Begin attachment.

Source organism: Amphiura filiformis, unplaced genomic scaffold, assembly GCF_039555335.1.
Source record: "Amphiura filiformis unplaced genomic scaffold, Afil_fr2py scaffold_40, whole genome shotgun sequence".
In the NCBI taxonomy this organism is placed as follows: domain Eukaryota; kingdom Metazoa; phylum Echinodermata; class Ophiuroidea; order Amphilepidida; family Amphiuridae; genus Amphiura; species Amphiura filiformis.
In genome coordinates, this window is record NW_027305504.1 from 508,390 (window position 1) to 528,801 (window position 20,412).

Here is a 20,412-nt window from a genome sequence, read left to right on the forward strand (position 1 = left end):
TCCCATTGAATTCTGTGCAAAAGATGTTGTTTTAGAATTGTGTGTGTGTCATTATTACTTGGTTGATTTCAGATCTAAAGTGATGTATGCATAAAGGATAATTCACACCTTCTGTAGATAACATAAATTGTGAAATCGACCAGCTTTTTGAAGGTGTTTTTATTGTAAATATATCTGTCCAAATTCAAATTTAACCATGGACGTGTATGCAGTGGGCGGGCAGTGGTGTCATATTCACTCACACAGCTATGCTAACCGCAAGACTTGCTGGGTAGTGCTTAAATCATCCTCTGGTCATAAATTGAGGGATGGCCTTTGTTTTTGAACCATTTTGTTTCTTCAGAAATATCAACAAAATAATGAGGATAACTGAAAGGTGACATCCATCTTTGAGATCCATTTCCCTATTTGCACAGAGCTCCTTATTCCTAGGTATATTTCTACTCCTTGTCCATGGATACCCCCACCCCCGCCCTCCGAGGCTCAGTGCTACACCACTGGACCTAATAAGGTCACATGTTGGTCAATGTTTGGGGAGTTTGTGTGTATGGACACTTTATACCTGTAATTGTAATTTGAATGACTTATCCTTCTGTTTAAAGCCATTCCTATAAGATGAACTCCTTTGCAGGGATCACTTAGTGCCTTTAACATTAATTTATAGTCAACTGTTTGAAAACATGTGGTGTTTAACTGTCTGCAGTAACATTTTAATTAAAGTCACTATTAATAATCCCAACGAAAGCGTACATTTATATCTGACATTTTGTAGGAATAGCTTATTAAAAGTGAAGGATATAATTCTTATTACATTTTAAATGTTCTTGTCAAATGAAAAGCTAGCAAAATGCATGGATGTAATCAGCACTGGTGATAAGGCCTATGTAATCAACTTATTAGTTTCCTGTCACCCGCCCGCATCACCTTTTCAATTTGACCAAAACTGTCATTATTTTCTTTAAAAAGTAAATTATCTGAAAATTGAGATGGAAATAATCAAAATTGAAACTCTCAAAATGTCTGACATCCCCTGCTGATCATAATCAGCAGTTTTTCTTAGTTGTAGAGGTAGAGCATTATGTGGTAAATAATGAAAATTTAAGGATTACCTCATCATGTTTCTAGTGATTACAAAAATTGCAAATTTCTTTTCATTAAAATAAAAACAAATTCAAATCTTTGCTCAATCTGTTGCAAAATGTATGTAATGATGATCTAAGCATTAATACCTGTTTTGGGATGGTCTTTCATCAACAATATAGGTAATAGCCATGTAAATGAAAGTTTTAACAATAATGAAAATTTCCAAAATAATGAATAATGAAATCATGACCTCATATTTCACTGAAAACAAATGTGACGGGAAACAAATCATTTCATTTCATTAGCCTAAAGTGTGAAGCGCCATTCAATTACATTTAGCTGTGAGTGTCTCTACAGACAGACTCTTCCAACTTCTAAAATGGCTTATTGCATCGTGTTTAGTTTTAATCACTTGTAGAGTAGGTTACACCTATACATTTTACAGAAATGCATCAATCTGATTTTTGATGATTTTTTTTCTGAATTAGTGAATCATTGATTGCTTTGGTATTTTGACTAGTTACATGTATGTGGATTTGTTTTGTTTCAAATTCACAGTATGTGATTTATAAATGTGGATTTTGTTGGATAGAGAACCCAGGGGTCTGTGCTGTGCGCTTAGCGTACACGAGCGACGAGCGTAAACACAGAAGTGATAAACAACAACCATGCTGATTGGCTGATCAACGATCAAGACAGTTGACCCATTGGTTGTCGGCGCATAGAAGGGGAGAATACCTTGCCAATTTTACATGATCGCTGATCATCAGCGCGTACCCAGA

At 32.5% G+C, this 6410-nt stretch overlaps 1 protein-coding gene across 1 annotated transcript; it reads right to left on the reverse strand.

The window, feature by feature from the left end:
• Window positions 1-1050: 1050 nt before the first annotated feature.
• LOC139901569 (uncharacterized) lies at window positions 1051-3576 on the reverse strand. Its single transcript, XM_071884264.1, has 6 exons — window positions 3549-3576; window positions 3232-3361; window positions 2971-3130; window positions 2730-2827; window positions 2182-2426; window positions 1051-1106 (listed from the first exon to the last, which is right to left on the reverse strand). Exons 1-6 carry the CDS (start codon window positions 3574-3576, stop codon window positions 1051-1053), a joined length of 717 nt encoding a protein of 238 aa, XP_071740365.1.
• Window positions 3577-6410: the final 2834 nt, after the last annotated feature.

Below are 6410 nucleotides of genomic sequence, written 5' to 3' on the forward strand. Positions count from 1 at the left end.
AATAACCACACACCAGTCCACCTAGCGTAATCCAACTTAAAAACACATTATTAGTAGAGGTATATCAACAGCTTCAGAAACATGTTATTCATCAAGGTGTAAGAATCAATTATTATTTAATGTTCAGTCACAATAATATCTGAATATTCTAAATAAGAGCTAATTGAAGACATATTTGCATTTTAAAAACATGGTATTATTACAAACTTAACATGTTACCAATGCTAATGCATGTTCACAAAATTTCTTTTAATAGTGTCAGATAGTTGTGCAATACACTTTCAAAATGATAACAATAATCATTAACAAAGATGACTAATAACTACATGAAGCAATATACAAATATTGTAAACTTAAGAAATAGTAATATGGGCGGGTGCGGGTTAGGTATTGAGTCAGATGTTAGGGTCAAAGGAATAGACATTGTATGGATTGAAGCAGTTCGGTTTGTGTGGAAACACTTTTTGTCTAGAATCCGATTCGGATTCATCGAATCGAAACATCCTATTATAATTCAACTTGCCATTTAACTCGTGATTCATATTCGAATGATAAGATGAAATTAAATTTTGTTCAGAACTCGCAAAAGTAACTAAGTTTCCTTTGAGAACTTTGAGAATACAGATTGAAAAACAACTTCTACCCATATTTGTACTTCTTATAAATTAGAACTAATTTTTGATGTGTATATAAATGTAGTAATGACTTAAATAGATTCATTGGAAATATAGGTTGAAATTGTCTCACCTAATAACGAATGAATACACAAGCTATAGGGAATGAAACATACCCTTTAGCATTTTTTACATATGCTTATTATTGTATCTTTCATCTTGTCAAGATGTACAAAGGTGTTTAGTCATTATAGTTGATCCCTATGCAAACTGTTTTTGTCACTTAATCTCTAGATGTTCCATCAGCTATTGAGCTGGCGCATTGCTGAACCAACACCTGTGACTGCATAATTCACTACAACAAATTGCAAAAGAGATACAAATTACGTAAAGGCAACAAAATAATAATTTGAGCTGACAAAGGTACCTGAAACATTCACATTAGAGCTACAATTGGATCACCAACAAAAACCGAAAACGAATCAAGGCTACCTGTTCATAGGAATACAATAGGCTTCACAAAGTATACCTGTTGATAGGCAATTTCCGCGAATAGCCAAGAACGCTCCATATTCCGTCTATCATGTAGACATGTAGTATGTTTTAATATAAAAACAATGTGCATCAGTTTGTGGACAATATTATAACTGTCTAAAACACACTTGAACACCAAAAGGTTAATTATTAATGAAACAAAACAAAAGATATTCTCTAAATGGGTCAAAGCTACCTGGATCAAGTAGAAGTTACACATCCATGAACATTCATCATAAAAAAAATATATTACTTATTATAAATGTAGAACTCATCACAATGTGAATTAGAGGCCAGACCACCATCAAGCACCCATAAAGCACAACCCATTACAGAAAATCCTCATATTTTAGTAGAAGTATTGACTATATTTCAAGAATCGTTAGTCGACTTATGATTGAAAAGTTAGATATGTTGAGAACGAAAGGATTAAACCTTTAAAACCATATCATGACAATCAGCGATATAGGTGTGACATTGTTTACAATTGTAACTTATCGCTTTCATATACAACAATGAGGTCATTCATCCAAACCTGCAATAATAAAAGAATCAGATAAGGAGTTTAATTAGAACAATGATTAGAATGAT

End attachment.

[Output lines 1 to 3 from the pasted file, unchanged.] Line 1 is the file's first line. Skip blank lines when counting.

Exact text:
Source organism: Amphiura filiformis, unplaced genomic scaffold, assembly GCF_039555335.1.
Source record: "Amphiura filiformis unplaced genomic scaffold, Afil_fr2py scaffold_40, whole genome shotgun sequence".
In the NCBI taxonomy this organism is placed as follows: domain Eukaryota; kingdom Metazoa; phylum Echinodermata; class Ophiuroidea; order Amphilepidida; family Amphiuridae; genus Amphiura; species Amphiura filiformis.